An estimated 2 million Americans have celiac disease. If your partner has someone in the family who has celiac disease, chances are, your partner may have it, too. If you’re marrying a Celiac, you must understand the disease; it is an incurable disease that needs strict dietary commitment and support from your end.
What Is Celiac disease?
Celiac disease is a lifelong disease that affects the digestive system. As the disease damages the small intestines, it hinders the body from getting the necessary nutrients. Most of the time, it is triggered by consuming food with gluten content.
A person with Celiac disease will experience problems with digestion. To prevent triggering the disease, a strict gluten-free diet must be followed. If someone suspects having the disease, they should consult the advice of a doctor; a registered dietician can also recommend the proper diet for a person with Celiac disease.
Diet for Couples with Celiac Disease
If a couple is spending most of the time together, they will probably spend most of their time eating together. Sometimes, it is easier for a person with celiac disease to follow a gluten-free diet with someone who has the same diet. Here are some recommended dishes for individuals with celiac disease:
Lots of natural food are gluten-free. Food items such as fish and meat are naturally gluten-free. Rice and potatoes are gluten-free, too, as long as they have no additives or seasonings. Vegetables and fruits are also naturally gluten-free.
Carbohydrate lovers can also consume food made from flour, as long as the flour is natural and additive or seasoning-free. In the grocery stores, lots of gluten-free options are available, like gluten-free granola. You can find gluten-free pasta and bread, too.
Check the label
The US Food and Drug Administration mandates that gluten-free food items must be labeled with words such as “no gluten,” “gluten-free,” or “without gluten.” When putting this label on the item, manufacturers must ensure that the item has 20 parts per million of gluten or lower; this is the maximum amount of gluten a person with Celiac disease can tolerate.
Agriculture products such as meat and poultry are not required to have this label.
Relationships and Celiac Disease
For couples with one partner who has Celiac disease might need adjustments to the food they consume. This is called dietary sacrifice. A study done by Portland University states that partners of individuals diagnosed with Celiac disease play an important part in maintaining a gluten-free diet. The study also reveals that non-Celiac partners are willing to sacrifice, so they share meals with their partners.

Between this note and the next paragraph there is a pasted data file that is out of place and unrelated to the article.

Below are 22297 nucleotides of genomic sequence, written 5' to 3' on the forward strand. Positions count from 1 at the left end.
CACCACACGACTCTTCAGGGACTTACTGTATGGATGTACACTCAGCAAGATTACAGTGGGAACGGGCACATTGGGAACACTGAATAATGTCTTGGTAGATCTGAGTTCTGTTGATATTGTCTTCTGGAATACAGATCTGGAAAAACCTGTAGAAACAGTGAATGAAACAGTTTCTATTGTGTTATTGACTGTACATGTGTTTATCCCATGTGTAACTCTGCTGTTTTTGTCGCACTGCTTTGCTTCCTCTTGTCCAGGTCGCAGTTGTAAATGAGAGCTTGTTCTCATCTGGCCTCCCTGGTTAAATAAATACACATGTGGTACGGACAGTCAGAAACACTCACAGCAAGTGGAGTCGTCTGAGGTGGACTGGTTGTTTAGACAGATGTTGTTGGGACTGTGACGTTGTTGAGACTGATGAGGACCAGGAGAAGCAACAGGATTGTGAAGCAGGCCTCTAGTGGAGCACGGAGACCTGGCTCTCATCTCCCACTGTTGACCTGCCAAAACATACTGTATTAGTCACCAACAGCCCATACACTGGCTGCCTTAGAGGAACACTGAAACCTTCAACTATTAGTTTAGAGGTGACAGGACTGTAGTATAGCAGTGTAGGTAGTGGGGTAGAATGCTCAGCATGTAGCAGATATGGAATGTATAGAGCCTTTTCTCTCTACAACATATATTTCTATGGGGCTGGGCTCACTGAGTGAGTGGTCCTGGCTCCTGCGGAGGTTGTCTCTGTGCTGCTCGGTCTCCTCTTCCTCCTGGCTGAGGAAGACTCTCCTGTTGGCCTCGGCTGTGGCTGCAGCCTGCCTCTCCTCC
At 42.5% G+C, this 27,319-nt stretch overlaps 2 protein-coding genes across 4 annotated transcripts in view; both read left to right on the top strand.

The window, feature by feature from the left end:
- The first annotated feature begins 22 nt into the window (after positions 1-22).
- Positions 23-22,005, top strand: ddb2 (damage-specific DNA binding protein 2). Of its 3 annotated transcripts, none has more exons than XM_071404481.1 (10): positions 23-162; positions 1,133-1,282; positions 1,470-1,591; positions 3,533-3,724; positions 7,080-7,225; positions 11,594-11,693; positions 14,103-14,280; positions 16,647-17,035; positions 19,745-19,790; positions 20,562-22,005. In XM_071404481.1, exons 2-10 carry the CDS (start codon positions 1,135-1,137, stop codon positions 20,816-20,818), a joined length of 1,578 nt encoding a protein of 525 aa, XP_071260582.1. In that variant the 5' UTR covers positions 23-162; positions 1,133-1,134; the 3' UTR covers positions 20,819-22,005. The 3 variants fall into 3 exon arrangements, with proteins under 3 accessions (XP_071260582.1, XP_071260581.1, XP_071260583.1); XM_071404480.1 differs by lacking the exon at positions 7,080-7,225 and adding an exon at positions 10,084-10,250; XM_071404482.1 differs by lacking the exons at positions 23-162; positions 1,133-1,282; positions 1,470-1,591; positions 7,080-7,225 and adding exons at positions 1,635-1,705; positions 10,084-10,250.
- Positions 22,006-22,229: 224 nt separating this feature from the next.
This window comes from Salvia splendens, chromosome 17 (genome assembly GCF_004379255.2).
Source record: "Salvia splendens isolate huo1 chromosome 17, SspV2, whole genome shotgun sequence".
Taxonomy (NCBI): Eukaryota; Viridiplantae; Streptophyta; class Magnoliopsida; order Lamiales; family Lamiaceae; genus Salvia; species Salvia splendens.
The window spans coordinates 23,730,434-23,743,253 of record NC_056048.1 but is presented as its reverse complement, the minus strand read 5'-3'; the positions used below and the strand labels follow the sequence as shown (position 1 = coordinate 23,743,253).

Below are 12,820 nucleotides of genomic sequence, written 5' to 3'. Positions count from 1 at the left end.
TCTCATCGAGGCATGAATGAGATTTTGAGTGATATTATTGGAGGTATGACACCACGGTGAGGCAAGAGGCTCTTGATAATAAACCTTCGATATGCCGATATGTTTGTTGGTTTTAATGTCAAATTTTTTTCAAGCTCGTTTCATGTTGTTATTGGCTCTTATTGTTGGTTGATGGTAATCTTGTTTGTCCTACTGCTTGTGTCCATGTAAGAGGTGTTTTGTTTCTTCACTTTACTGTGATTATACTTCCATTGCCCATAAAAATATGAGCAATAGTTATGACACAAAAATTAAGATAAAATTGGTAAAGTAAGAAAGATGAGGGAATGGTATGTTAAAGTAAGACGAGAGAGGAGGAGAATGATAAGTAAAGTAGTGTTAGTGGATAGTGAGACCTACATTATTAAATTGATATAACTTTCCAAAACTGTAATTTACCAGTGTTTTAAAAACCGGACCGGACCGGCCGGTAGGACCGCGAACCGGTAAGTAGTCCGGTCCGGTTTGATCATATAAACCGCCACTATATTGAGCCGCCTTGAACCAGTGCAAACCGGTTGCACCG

Some people say that marrying a person with Celiac disease is not an issue; rather, it has advantages that may surprise people.
Everyday home-cooked meals
Most Celiacs prefer to eat homecooked meals to ensure that the food they consume is prepared in a gluten-free environment. A gluten-free environment means that the pots and pans do not have traces of gluten and wooden spoons and other utensils are used for cooking. In a restaurant, you are not sure that these cooking tools do not have gluten cross-contamination; eating at home ensures that cross-contamination does not happen.
Eating homecooked meals is more than an advantage for couples. For one, they spend less time dining at restaurants which means spending less cash. Also, homecooked meals are heartwarming and an expression of love. Additionally, preparing food at home together is spending quality time as a couple.
No more thinking about what to eat for the day
Celiacs know what they want when it comes to food. This means spending less time thinking about what to eat for the day, which, let’s admit it, can be stressful and a point of argument for couples at times.
Additionally, this kind of attitude in food seems to reflect in their life. Celiacs seem to be more certain of what they want to do with their lives and are motivated to succeed. This is a sign of a good partner.
Celiacs need to be inventive when it comes to food. As most traditional food and recipes are made with gluten ingredients, Celiacs find their own way to twist these traditional recipes. Therefore, rest assured that your partner with Celiac disease is a creative person who can find solutions to problems.
In marriage vows, couples usually promise to stay through thick and thin, in sickness and health. Having a Celiac partner is a test to this vow, and couples who are given this test can easily go through it as long as they support each other.